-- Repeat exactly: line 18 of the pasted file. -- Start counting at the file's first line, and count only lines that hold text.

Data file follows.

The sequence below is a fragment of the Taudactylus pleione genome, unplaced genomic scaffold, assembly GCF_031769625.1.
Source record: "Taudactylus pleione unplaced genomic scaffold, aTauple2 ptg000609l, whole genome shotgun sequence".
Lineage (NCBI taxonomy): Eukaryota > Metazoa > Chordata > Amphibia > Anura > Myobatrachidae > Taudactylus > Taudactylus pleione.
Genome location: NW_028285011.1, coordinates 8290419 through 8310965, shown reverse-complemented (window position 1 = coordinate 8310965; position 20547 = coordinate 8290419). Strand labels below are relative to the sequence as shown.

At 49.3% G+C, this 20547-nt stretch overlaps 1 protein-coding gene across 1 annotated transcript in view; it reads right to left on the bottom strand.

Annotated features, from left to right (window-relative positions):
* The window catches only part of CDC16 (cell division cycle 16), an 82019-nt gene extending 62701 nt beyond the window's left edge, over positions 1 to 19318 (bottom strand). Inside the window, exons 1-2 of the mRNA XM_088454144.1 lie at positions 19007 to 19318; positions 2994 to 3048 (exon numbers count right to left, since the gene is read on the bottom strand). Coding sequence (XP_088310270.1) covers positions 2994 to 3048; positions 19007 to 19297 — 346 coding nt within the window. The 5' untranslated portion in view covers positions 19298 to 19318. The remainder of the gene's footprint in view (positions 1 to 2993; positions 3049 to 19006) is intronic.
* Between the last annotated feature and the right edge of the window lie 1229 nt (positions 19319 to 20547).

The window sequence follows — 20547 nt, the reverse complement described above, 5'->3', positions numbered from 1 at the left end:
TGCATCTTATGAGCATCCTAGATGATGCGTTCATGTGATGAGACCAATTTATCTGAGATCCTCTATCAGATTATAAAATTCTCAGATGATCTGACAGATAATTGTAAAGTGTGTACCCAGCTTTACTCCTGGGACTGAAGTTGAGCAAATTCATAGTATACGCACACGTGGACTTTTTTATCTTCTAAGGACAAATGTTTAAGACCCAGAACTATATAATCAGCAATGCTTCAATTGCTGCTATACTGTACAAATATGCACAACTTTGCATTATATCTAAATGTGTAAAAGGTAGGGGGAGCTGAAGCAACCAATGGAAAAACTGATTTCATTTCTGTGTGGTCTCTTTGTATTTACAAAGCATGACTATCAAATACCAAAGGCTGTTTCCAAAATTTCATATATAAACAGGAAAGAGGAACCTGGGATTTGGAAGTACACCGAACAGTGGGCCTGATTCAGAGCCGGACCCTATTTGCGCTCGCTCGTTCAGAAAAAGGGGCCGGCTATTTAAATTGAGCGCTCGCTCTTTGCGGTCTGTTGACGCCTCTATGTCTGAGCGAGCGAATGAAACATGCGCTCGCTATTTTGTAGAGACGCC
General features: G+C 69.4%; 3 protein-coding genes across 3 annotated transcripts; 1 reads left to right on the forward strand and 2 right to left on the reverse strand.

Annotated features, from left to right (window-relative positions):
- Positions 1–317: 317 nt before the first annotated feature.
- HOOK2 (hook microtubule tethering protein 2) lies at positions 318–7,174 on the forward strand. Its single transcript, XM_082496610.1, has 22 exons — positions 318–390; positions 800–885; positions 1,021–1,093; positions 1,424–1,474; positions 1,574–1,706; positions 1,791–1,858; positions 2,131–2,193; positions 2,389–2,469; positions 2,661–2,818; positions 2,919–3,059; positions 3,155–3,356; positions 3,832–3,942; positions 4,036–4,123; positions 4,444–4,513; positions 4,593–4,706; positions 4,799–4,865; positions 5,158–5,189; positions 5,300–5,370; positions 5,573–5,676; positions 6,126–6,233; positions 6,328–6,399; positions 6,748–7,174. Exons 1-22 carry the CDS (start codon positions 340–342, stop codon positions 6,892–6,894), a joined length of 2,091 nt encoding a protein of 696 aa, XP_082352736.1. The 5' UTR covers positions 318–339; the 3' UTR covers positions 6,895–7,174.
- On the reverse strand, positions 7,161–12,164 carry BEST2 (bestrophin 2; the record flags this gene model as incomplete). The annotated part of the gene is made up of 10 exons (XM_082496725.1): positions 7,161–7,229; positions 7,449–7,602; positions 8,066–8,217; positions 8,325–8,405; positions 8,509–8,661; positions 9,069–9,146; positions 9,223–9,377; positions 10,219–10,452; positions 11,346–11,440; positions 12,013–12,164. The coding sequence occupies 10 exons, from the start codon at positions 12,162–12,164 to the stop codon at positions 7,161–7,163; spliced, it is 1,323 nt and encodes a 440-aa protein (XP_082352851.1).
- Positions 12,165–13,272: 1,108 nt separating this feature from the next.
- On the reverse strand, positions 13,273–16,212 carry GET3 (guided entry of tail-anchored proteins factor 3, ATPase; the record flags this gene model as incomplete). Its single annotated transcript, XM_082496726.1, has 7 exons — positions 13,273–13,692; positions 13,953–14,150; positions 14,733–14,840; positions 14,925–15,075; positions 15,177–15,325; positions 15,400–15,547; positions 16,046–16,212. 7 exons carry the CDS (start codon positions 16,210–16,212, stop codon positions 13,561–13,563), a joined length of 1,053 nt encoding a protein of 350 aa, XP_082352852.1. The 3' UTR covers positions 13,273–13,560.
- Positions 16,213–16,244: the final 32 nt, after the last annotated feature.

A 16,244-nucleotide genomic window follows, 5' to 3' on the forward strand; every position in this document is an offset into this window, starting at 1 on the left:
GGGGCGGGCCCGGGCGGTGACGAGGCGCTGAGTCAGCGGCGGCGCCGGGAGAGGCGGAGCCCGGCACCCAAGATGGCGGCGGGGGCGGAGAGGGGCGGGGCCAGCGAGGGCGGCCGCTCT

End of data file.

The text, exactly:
- Positions 16,213–16,244: the final 32 nt, after the last annotated feature.